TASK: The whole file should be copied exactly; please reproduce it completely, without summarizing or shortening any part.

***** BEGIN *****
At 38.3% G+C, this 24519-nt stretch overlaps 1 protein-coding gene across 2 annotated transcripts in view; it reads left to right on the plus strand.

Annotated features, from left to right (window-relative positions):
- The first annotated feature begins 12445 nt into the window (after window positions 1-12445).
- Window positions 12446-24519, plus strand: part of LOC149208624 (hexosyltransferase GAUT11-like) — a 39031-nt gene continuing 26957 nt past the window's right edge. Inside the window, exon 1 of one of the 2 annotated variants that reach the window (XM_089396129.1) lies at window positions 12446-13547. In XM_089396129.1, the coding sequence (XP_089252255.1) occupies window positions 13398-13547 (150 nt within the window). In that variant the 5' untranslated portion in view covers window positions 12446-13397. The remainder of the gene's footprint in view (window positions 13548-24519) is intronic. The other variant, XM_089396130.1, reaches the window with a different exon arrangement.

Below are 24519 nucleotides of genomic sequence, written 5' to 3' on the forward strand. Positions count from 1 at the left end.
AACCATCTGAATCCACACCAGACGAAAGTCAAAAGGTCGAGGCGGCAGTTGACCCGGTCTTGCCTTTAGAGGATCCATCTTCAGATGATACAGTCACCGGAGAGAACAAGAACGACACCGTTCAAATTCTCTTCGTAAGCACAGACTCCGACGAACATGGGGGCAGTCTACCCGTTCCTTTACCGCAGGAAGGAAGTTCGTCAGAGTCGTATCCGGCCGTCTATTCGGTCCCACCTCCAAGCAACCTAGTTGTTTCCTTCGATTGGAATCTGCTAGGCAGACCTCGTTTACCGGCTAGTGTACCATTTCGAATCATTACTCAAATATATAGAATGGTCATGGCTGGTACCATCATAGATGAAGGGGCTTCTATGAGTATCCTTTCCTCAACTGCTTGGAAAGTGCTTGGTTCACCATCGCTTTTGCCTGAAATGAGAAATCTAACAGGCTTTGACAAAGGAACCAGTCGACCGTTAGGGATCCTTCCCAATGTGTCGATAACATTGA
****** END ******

At 38.3% G+C, this 24519-nt stretch overlaps 1 protein-coding gene across 2 annotated transcripts in view; it reads left to right on the plus strand.

Annotated features, from left to right (window-relative positions):
- The first annotated feature begins 12445 nt into the window (after window positions 1-12445).
- Window positions 12446-24519, plus strand: part of LOC149208624 (hexosyltransferase GAUT11-like) — a 39031-nt gene continuing 26957 nt past the window's right edge. Inside the window, exon 1 of one of the 2 annotated variants that reach the window (XM_089396129.1) lies at window positions 12446-13547. In XM_089396129.1, the coding sequence (XP_089252255.1) occupies window positions 13398-13547 (150 nt within the window). In that variant the 5' untranslated portion in view covers window positions 12446-13397. The remainder of the gene's footprint in view (window positions 13548-24519) is intronic. The other variant, XM_089396130.1, reaches the window with a different exon arrangement.

Below are 24519 nucleotides of genomic sequence, written 5' to 3' on the forward strand. Positions count from 1 at the left end.
AACCATCTGAATCCACACCAGACGAAAGTCAAAAGGTCGAGGCGGCAGTTGACCCGGTCTTGCCTTTAGAGGATCCATCTTCAGATGATACAGTCACCGGAGAGAACAAGAACGACACCGTTCAAATTCTCTTCGTAAGCACAGACTCCGACGAACATGGGGGCAGTCTACCCGTTCCTTTACCGCAGGAAGGAAGTTCGTCAGAGTCGTATCCGGCCGTCTATTCGGTCCCACCTCCAAGCAACCTAGTTGTTTCCTTCGATTGGAATCTGCTAGGCAGACCTCGTTTACCGGCTAGTGTACCATTTCGAATCATTACTCAAATATATAGAATGGTCATGGCTGGTACCATCATAGATGAAGGGGCTTCTATGAGTATCCTTTCCTCAACTGCTTGGAAAGTGCTTGGTTCACCATCGCTTTTGCCTGAAATGAGAAATCTAACAGGCTTTGACAAAGGAACCAGTCGACCGTTAGGGATCCTTCCCAATGTGTCGATAACATTGA